The shavette system of Edward Weck

Between 1908 and 1914, Edward Weck was granted four patents which, when taken together, creates a full on shaving system centred around a shavette – a shavette system if you want. Interestingly enough, this was around the same time as another shaving system was patented. And much like Clark’s system, Weck’s shavette system contained a razor, a blade, and a way to package the blades. Weck also came up with a stiffener, to make the blade stiffer.

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John T East’s shaving mug

Every invention seeks to solve a problem. In the case of John T East’s shaving mug, the problem was that of unsanitary shaving mugs. Or, to use a less technical term, icky soap.

According to John, the soap would fit snuggly in a regular mug, and thus get moist and soft, and, well, icky. Or in the words of the patent;

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Retractable brush

There has been a great many travel brushes thought up throughout the years. They range from simple ideas like my Omega 50014, via oddities like Michel Charles Blondin’s plurality of flat elements, to neat ideas like Marcus B Berhman’s collapsible lather brush. So Archer G Jones was in good company when he patented a retractable brush suitable for shaving and make-up.

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The shaving kit of William H C Taylor

What if you had more readily access to a brush or a suitable soap while shaving? And what if this more readily access was in a form that was convenient, compact, water proof, and adapted to be carried in your pocket or traveling bag? Well, fear not. William H C Taylor have you covered, with the shaving kit he got a patent for in 1925.

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Soap-feeding shaving brush.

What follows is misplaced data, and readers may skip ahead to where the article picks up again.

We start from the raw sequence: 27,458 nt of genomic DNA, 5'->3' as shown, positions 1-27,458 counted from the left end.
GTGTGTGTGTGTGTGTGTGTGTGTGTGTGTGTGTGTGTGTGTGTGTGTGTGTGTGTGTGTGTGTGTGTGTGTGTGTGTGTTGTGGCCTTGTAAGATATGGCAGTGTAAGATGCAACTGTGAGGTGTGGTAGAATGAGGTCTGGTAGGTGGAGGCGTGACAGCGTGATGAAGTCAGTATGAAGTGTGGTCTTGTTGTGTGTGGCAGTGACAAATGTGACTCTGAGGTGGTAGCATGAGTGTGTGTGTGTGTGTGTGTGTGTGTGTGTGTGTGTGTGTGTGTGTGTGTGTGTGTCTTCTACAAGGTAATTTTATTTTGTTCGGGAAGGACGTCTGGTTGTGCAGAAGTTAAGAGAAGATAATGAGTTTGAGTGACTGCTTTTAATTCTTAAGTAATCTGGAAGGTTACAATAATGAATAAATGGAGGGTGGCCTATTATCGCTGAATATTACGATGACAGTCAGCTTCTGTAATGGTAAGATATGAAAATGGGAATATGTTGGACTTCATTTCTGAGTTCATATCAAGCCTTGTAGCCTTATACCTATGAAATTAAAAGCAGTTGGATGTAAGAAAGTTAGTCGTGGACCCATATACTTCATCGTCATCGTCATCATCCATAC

As I mentioned last week, the self-feeding shaving brush is an idea that won’t die. But while most of them, from 1849 onwards, have used a piston to force soap into the knot, Richard Burton Waterman’s soap-feeding shaving brush was different.

I mean, the idea of pushing soap straight into the knot is the same. But he did it differently. Possible even better.

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Fountain brush

The fountain brush – or self feeding brush – is one of those ideas that just won’t go away.

Previously we have looked at a 1849 self feeding shaving brush, another self-feeding shaving-brush, a shaving brush suitable for travel and home, a soap-dispensing shaving brush, a fountain shaving brush, the Warner self-soaping brush, and more.

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Disposable shavette

The seventies and eighties were a weird time. Plastic was fantastic, and making disposable things were seen as progress. And while in hindsight a disposable shavette may seen as a silly thing, the disposable shavette invented by Joseph W Blake III was meant for a specific use. And for that use a single use shavette makes sense.

To quote from the patent:

Whenever human (or, for that matter, animal) surgery is to be performed at or near parts of the body which exhibit a growth of hair, the hair must be removed prior to surgery. This is done to avoid interference with the execution of surgery and also for hygienic reasons. Electric shavers are not suitable for this purpose, for a variety of reasons known to those conversant with the art. Straight razors can be used, but require extraordinary care in use and are rather expensive to purchase as well as to maintain (they must be sharpened and sterilized between users).

From US patent 4,344,226

The patent text then goes on to point out that a suitable solution would be a safety razor, although the normal safety razors also needs sterilizing. Another solution, the patent text points out, would be a disposable razor – but disposables costs a lot of money.

As a side note, this isn’t the first disposable shaving implement we’ve looked at that mentions medial use. Not even the first disposable shavette for medical use. Or the first mention of a straight razor in a medical setting.

What makes this disposable shavette stand out is that it has a blade guard that can be easily removed if the user so desires.

Patent drawing showing Joseph W Blake III's disposable shavette for medical use.
Patent drawing from US patent 4,344,226

The whole assembly is made out of three or four parts; the handle, a blade, a blade retainer (not used in the second embodiment of the invention), and the guard that is detachable. The blade is aligned by a pair of notches, which matches two protruding bosses.